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Research and Impact

AVID’s educational philosophy is informed and validated by continuous research.

On the ‘Research and Impact’ page you will find an overview with links to independent and commissioned research papers and reports that have investigated the AVID program and its effectiveness. You will also be able to engage evidence from students, teachers and principals about their experiences with AVID.


AVID was recognised internationally for its effectiveness in the OECD report, Excellence and Quality in Education (p. 141) as a case study of excellence in combining both quality and equity in improving students’ education outcomes.

In Australia, disadvantage (specifically, a student’s socio-economic background) is still the strongest predictor of academic success (Educational opportunity in Australia 2015: Who succeeds and who misses out).

Research and experience have shown that while AVID equips students with the skills and mindset to address this gap, it also provides a platform for any student to challenge themselves to greater heights.


AVID addresses underachievement in any student journey. It works not only for students who struggle in school but also for high achievers (who might face different challenges) and everyone in between.

The Grattan report, Engaging students: creating classrooms that improve learning, found that as many as 40 percent of students in Australian schools are unproductive and disengaged, taught by teachers who feel ill-prepared and supported for the challenges they face in the classroom. With nearly 40 years of experience and success, the AVID program provides a time-tested template to address these issues.


The effectiveness of the AVID program’s strategies and underlying philosophy has been researched and evaluated over several decades. The AVID approach is informed by research including:

  • Carol Dweck’s ‘Growth Mindset’ (the ability to learn is not fixed)
  • Benjamin Bloom’s Taxonomy to classify thinking according to six cognitive levels of complexity
  • Arthur Costa’s 16 ‘Habits of Mind’ to process information and, more importantly, act on it effectively
  • Lev Vygotsky’s ‘Social Development Theory’ where teachers facilitate students’ role in their own learning
  • John Dewey’s learning through a ‘hands-on’ approach
  • Abraham Maslow’s ‘Hierarchy of Needs’ motivation theory
  • And many more evidence-based strategies.

What does the research say about AVID?

Director of the Morning Foundation in the USA, Tom Holman, explains the potential economic benefits and impact that AVID students will experience personally, as well as the effect on the larger community.

AVID’s value proposition: An economic perspective on AVID’s financial impact on society

Tom Holman, Access, 2009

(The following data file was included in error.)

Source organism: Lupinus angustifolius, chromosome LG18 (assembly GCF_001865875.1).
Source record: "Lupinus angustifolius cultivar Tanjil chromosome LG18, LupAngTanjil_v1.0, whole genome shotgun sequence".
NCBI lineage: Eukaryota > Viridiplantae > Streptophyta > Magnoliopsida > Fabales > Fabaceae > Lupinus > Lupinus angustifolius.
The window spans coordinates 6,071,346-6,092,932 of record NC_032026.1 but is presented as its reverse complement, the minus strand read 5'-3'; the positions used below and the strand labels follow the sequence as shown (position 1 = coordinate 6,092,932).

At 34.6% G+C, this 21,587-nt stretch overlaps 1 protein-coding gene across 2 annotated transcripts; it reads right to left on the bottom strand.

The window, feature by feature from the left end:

AVID, as the ‘D’ in our name suggests, believes in nurturing determined learners capable of taking ownership of their studies and productivity. The AVID program focuses on building aspirations, confidence as well as the organizational and study habits that help students to succeed. Svinicki’s (2010) article highlights why all schools should aim to produce self-regulated learners. For those familiar with AVID, you will see multiple ideas and strategies that overlap with AVID’s approach.

Student learning: From teacher-directed to self-regulation

Marilla D. Svinicki, New Directions for Teacher Education, 2010

This paper reflects the results of a comparative study done in America between AVID and non-AVID students. It utilizes both qualitative and quantitative data to evaluate the program’s effectiveness at improving the educational outcomes of disadvantaged and underachieving cohorts in education. For new schools considering  AVID, it highlights the growing benefits and impact of continual implementation.

Advancement Via Individual Determination: Method selection in conclusions about program effectiveness

Anne C. Black, Catherine A. Little, D. Betsy McCoach, Jeanne H. Purcell, and Del Siegle, The Journal of Education Research, 2008

One of AVID’s key aims is to build student resilience to better equip them to complete their school education journey and negotiate key transition points. This study evaluates AVID’s success in fostering that resilience by focusing on current AVID students’ own perspectives on the program and how they perceive themselves as learners and any other factors that impact their academic success. The findings illustrate how AVID builds the sort of resilience associated with positive academic, social and emotional outcomes.

Listening to students: Examining underlying mechanisms that contribute to the AVID program’s effectiveness

Jasmin D. Llamas, Susana A. Lopez, and Matthew Quirk, Journal of Education for Students Placed at Risk, 2014

This article demonstrates that in order to widen the ‘participation gap’ to include underachievers and students from disadvantaged backgrounds, schools and universities need to partner to achieve this mission. It shows where certain initiatives have failed in the past and argues for an approach that does not only focus on the student but how educational institutions can equip them with the right skills. Using a framework suggested by the OECD, it maps how the AVID program incorporates these recommendations in raising the performance of disadvantaged students and under-performing schools.

Strengthening the intersections between secondary and tertiary education in Australia: Building cultural capital

Katie Hughes, Claire Brown, Journal of University Teaching and Learning Practice, 2014

Further reading

For a more comprehensive list of the literature on AVID, please visit the following pages: